Connectivism is a learning theory for the digital age.
August 2005 Archives
August 3, 2005
I've talked previously of connected specialization - the notion that we gain greatest value by permitting connections between elements, rather than attempting to upgrade the "whole". The entire learning network is far more adaptive when an individual element/node is able to learn, and then pass the knowledge back through the larger network. A recent NPR broadcast explores the concept of how our brain is wired in this manner: Learning, Memory, and the Brain. Numerous systems exist within the human brain. These systems are connected but not entirely dependant on each other. Individuals who have suffered some brain injuries may lose certain functions (in the case of the study cited in the broadcast - a certain type of memory), yet retain related but different function.
August 4, 2005
Linking back to original knowledge source
Learning is not a static activity. Unfortunately, the way most learning is designed in the formal school systems contradicts this view. Courses have a set start/end time, leaving the impression that once they are completed, the learner has learned. Nothing could be farther from the truth.
Learning designers are in a difficult spot. Any learning they design today is subject to the constant advances and alterations within a field. In many cases, this means that by the time the course is designed, parts of it may already be obsolete. More challenging is how to keep the course relevant and current beyond the first offering. The half-life of knowledge is a tremendous stress inducer for designers and learners.
Regardless of how challenging the design process is for the designer, the greater concerns center around the learner. As a learner, I need a way to have a connection back to the original knowledge source. Knowledge reflexivity is simply a means of ensuring that as the original knowledge source changes, we have a connection which ensures we remain current. The way most education is designed today makes this very impractical (imagine a designer emailing each learner who has taken a course informing them of a core knowledge change). The issue stems from the left over remnants of learning design from a society and era of greater stability. But reality has changed for learners. If I take a course, I should have some level of reflexivity for some period of time.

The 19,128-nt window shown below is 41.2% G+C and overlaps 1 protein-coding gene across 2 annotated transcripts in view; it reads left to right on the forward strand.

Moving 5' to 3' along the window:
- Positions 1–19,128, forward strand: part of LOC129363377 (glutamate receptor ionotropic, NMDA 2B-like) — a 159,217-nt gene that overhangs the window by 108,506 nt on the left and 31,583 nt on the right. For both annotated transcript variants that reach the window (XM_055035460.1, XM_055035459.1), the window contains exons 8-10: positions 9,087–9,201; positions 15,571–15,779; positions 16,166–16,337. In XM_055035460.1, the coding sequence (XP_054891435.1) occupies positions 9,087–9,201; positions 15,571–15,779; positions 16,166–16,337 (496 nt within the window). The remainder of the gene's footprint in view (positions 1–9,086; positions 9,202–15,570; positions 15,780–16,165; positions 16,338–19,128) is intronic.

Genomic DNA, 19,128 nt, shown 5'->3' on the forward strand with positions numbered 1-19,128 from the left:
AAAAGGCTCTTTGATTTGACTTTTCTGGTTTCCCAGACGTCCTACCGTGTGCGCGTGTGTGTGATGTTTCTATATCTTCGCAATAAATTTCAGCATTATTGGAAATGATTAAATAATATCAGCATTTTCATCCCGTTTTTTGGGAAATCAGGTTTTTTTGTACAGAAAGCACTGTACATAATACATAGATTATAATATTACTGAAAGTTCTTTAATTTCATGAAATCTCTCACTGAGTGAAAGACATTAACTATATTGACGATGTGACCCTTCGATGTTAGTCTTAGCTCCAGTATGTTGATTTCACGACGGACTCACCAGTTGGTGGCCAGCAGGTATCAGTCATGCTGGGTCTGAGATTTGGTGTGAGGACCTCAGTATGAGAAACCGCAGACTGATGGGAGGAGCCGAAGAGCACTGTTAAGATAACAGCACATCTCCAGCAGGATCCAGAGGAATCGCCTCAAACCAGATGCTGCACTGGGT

How can knowledge reflexivity be designed into existing learning processes? Probably the easiest method is some type of variation of RSS. Those who follow blogs (and use an aggregator) will understand that RSS is simply a means of staying aware of changes in blogs (or any other information source). Rather than requiring a learner to continually access a resource to determine if it has changed, an aggregator automatically performs the function. It's a time saving process, but more importantly, ensures that the learner remains current and aware on a particular subject.
August 8, 2005
When technology manages the complexity...can we become reflective?
We do many tasks which would best be handled by computers. Systematic, lower level information tasks should be automated so that we can focus our efforts on the more advanced functions of the human brain - socializing, pattern recognition, and extracting meaning.
Google (or pick any other intelligent search engine) is a great example of this. Google applies it's algorithms to the information on the web...and as end users, suddenly our ability to locate needed information becomes much simpler. A task that used to take days, weeks, or longer, can now often be researched and the large aspects of the field framed within a few hours (or less). Or consider an application like Bloglines which allows users to aggregate different information sources into a central platform. Tasks which previously required hours can now be completed in minutes (unless you suffer from "RRS-itis" - which is a psychological conditional that seeks to subscribe to additional web feeds for every minutes saved by using an aggregator:)).
What do we do with the time saved? We produce more; more learning, more knowledge, more integration, more everything. We take the time saved and work harder in other areas. This approach sucks. Apparently Pascal once stated that "all of man's problems stem from his inability to sit quietly in a room alone". In a learning sense, we have a similar challenge. It seems that we will utilize virtually any tool of distraction to prevent a "quieting of our minds". Save a few minutes by using Google, spend more time searching other resources. Save time by having technology manage part of our information, immediately set out to read even more.